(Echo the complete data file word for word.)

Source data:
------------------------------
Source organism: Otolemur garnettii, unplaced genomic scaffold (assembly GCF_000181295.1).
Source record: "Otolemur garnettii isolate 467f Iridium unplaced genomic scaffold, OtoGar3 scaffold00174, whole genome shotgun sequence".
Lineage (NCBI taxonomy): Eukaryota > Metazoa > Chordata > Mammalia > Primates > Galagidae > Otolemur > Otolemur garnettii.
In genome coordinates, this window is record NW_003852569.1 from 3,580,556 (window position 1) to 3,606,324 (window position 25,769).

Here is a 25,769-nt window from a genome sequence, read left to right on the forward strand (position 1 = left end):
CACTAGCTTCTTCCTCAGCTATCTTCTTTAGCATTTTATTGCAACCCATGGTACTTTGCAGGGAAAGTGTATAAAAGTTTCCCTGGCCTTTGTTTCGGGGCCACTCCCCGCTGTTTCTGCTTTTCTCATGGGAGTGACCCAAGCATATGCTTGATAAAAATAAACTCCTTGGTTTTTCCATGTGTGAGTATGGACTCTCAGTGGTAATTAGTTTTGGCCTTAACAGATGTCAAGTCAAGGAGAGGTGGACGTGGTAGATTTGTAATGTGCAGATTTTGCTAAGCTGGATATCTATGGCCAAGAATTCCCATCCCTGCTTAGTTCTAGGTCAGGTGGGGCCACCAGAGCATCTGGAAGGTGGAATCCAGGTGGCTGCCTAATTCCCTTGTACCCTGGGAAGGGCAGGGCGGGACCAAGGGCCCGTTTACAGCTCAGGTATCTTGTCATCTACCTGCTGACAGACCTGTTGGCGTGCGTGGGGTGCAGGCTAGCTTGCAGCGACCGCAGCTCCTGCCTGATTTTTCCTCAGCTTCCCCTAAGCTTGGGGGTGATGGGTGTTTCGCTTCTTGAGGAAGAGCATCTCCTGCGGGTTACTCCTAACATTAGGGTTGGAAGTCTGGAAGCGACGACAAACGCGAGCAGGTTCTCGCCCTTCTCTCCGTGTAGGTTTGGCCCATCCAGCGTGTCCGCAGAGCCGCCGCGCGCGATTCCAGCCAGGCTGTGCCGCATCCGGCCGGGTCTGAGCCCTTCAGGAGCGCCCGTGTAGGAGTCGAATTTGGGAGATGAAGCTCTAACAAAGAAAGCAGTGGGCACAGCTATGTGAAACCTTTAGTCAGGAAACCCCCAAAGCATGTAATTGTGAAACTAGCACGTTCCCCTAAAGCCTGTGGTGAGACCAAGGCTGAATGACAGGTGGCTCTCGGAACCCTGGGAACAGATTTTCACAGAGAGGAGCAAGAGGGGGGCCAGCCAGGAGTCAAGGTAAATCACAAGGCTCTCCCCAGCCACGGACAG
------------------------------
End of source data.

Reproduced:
Source organism: Otolemur garnettii, unplaced genomic scaffold (assembly GCF_000181295.1).
Source record: "Otolemur garnettii isolate 467f Iridium unplaced genomic scaffold, OtoGar3 scaffold00174, whole genome shotgun sequence".
Lineage (NCBI taxonomy): Eukaryota > Metazoa > Chordata > Mammalia > Primates > Galagidae > Otolemur > Otolemur garnettii.
In genome coordinates, this window is record NW_003852569.1 from 3,580,556 (window position 1) to 3,606,324 (window position 25,769).

Here is a 25,769-nt window from a genome sequence, read left to right on the forward strand (position 1 = left end):
CACTAGCTTCTTCCTCAGCTATCTTCTTTAGCATTTTATTGCAACCCATGGTACTTTGCAGGGAAAGTGTATAAAAGTTTCCCTGGCCTTTGTTTCGGGGCCACTCCCCGCTGTTTCTGCTTTTCTCATGGGAGTGACCCAAGCATATGCTTGATAAAAATAAACTCCTTGGTTTTTCCATGTGTGAGTATGGACTCTCAGTGGTAATTAGTTTTGGCCTTAACAGATGTCAAGTCAAGGAGAGGTGGACGTGGTAGATTTGTAATGTGCAGATTTTGCTAAGCTGGATATCTATGGCCAAGAATTCCCATCCCTGCTTAGTTCTAGGTCAGGTGGGGCCACCAGAGCATCTGGAAGGTGGAATCCAGGTGGCTGCCTAATTCCCTTGTACCCTGGGAAGGGCAGGGCGGGACCAAGGGCCCGTTTACAGCTCAGGTATCTTGTCATCTACCTGCTGACAGACCTGTTGGCGTGCGTGGGGTGCAGGCTAGCTTGCAGCGACCGCAGCTCCTGCCTGATTTTTCCTCAGCTTCCCCTAAGCTTGGGGGTGATGGGTGTTTCGCTTCTTGAGGAAGAGCATCTCCTGCGGGTTACTCCTAACATTAGGGTTGGAAGTCTGGAAGCGACGACAAACGCGAGCAGGTTCTCGCCCTTCTCTCCGTGTAGGTTTGGCCCATCCAGCGTGTCCGCAGAGCCGCCGCGCGCGATTCCAGCCAGGCTGTGCCGCATCCGGCCGGGTCTGAGCCCTTCAGGAGCGCCCGTGTAGGAGTCGAATTTGGGAGATGAAGCTCTAACAAAGAAAGCAGTGGGCACAGCTATGTGAAACCTTTAGTCAGGAAACCCCCAAAGCATGTAATTGTGAAACTAGCACGTTCCCCTAAAGCCTGTGGTGAGACCAAGGCTGAATGACAGGTGGCTCTCGGAACCCTGGGAACAGATTTTCACAGAGAGGAGCAAGAGGGGGGCCAGCCAGGAGTCAAGGTAAATCACAAGGCTCTCCCCAGCCACGGACAG